Bone grafting is closely associated with dental restorations such as bridge work and dental implants. In the majority of cases, the success of a restoration procedure can hinge on the height, depth, and width of the jawbone at the implant site. When the jawbone has receded or sustained significant damage, the implant(s) cannot be supported on this unstable foundation and bone grafting is usually recommended for the ensuing restoration.
In order for Dental Implants to be successful, the jawbone must have enough bone to support them. Many patients do not have enough bone after experiencing tooth loss from Periodontal Disease, injury, trauma or a developmental imperfection.
Bone Grafting is the common procedure that adds bone to the jaw line, before implants can be placed and secured, and in other periodontal procedures involving natural teeth. This works for patients who may have a jaw that is too short, narrow or both.
There are several major factors that affect jaw bone volume:
Reasons for Bone Grafting:
In most cases, Bone Grafting is a highly successful procedure and a great alternative to having missing teeth, diseased teeth, or tooth deformities. Bone grafting can increase the height or width of the jawbone and fill in voids and defects in the bone.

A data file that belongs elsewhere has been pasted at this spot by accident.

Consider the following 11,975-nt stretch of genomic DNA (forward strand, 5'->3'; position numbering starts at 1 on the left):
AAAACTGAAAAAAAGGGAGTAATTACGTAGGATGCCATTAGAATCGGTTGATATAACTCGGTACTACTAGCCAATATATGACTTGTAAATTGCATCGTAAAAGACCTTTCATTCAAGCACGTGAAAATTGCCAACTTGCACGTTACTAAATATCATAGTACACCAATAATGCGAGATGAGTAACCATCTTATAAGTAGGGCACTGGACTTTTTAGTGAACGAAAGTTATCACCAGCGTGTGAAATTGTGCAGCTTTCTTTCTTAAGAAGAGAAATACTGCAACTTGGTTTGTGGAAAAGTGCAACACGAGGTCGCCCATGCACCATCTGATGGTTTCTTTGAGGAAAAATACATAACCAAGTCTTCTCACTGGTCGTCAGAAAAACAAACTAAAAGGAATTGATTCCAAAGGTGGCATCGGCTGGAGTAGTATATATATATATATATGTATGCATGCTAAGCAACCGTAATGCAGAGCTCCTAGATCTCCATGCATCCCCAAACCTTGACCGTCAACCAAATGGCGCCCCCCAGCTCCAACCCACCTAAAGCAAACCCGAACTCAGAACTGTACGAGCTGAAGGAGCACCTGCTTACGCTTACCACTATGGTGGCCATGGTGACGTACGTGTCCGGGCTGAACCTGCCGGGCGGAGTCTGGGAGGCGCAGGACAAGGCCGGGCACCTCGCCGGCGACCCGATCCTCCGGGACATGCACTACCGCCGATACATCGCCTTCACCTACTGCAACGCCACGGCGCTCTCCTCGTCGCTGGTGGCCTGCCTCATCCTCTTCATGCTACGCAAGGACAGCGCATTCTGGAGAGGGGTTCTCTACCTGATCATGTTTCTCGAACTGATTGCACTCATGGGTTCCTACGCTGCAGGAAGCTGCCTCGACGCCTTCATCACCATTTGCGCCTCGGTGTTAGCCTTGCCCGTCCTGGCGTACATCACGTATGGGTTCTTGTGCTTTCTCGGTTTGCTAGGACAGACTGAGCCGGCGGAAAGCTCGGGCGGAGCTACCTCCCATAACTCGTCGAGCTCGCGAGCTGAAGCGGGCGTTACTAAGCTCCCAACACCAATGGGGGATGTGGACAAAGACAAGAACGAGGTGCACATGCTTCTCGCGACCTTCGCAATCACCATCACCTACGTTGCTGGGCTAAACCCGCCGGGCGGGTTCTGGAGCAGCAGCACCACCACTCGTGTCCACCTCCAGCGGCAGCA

There are two basic ways in which this can positively impact the health and stability of the teeth:
Jaw Stabilization – Bone Grafting stabilizes and helps restore the jaw foundation for restorative or implant surgery. Deformities can also be corrected and the restructuring of the bone can provide added support.
Preservation – Bone Grafting can be used to limit or prevent bone recession following a tooth extraction, periodontal disease, or other invasive processes.
What Does Bone Grafting Involve?
While there are several types of Bone Grafts available, we will determine the best type for your condition.
Autogenous Bone Graft – Harvested from the patient’s own body (usually from the posterior part of the lower jaw or the chin). This method is usually preferred because it produces the most predictable results.
Allograft Bone Graft – Cadaver or synthetic bone is used in this type of graft.
Xenograft – Cow bone is used in this type of graft.
Bone Grafting procedures can take several months to complete. Bone is typically harvested from your own body (or on rare occasions obtained from a “bone bank”) and added to the affected site. This bone will fuse with the existing bone and the migration of cells will cause firm adhesion and cell growth. Supplementing the jaw with bone will result in greater bone mass to help support and anchor the implant(s).
During the surgery, the dentist will numb the grafting and extraction sites using local anesthetic. A small incision will be made to prepare the site for the new bone and it will be anchored into place. The surgery does not require an overnight stay, and the patient is provided with comprehensive instructions for your post-operative care.
We can also prescribe medications to help manage infection, discomfort and swelling for the patient.